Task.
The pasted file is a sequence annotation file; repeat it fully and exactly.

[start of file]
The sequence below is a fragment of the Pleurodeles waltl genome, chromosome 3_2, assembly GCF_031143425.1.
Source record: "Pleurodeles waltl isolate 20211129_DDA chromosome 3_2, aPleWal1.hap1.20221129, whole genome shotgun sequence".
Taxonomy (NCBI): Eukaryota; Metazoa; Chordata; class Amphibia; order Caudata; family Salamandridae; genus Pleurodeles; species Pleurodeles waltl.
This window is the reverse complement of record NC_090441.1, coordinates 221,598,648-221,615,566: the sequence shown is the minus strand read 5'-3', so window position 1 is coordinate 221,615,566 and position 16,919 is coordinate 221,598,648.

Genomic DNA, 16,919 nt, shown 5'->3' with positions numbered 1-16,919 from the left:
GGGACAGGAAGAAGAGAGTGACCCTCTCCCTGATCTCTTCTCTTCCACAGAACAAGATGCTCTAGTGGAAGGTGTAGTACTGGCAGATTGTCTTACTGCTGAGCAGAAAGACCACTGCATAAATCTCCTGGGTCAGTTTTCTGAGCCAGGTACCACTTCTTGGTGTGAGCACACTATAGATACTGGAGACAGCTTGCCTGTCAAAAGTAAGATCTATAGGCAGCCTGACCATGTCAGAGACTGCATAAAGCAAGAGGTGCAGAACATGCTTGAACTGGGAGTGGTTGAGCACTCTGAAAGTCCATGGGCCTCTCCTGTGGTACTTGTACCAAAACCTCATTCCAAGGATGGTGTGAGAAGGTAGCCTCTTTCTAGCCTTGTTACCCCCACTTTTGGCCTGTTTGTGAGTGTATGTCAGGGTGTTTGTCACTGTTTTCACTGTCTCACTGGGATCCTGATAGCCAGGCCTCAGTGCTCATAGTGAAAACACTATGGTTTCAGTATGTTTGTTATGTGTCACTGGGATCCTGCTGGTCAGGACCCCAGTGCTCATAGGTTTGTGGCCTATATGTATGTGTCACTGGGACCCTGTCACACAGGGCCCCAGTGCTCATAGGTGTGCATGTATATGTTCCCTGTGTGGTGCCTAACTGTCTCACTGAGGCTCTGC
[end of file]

The sequence below is a fragment of the Pleurodeles waltl genome, chromosome 3_2, assembly GCF_031143425.1.
Source record: "Pleurodeles waltl isolate 20211129_DDA chromosome 3_2, aPleWal1.hap1.20221129, whole genome shotgun sequence".
Taxonomy (NCBI): Eukaryota; Metazoa; Chordata; class Amphibia; order Caudata; family Salamandridae; genus Pleurodeles; species Pleurodeles waltl.
This window is the reverse complement of record NC_090441.1, coordinates 221,598,648-221,615,566: the sequence shown is the minus strand read 5'-3', so window position 1 is coordinate 221,615,566 and position 16,919 is coordinate 221,598,648.

Genomic DNA, 16,919 nt, shown 5'->3' with positions numbered 1-16,919 from the left:
GGGACAGGAAGAAGAGAGTGACCCTCTCCCTGATCTCTTCTCTTCCACAGAACAAGATGCTCTAGTGGAAGGTGTAGTACTGGCAGATTGTCTTACTGCTGAGCAGAAAGACCACTGCATAAATCTCCTGGGTCAGTTTTCTGAGCCAGGTACCACTTCTTGGTGTGAGCACACTATAGATACTGGAGACAGCTTGCCTGTCAAAAGTAAGATCTATAGGCAGCCTGACCATGTCAGAGACTGCATAAAGCAAGAGGTGCAGAACATGCTTGAACTGGGAGTGGTTGAGCACTCTGAAAGTCCATGGGCCTCTCCTGTGGTACTTGTACCAAAACCTCATTCCAAGGATGGTGTGAGAAGGTAGCCTCTTTCTAGCCTTGTTACCCCCACTTTTGGCCTGTTTGTGAGTGTATGTCAGGGTGTTTGTCACTGTTTTCACTGTCTCACTGGGATCCTGATAGCCAGGCCTCAGTGCTCATAGTGAAAACACTATGGTTTCAGTATGTTTGTTATGTGTCACTGGGATCCTGCTGGTCAGGACCCCAGTGCTCATAGGTTTGTGGCCTATATGTATGTGTCACTGGGACCCTGTCACACAGGGCCCCAGTGCTCATAGGTGTGCATGTATATGTTCCCTGTGTGGTGCCTAACTGTCTCACTGAGGCTCTGC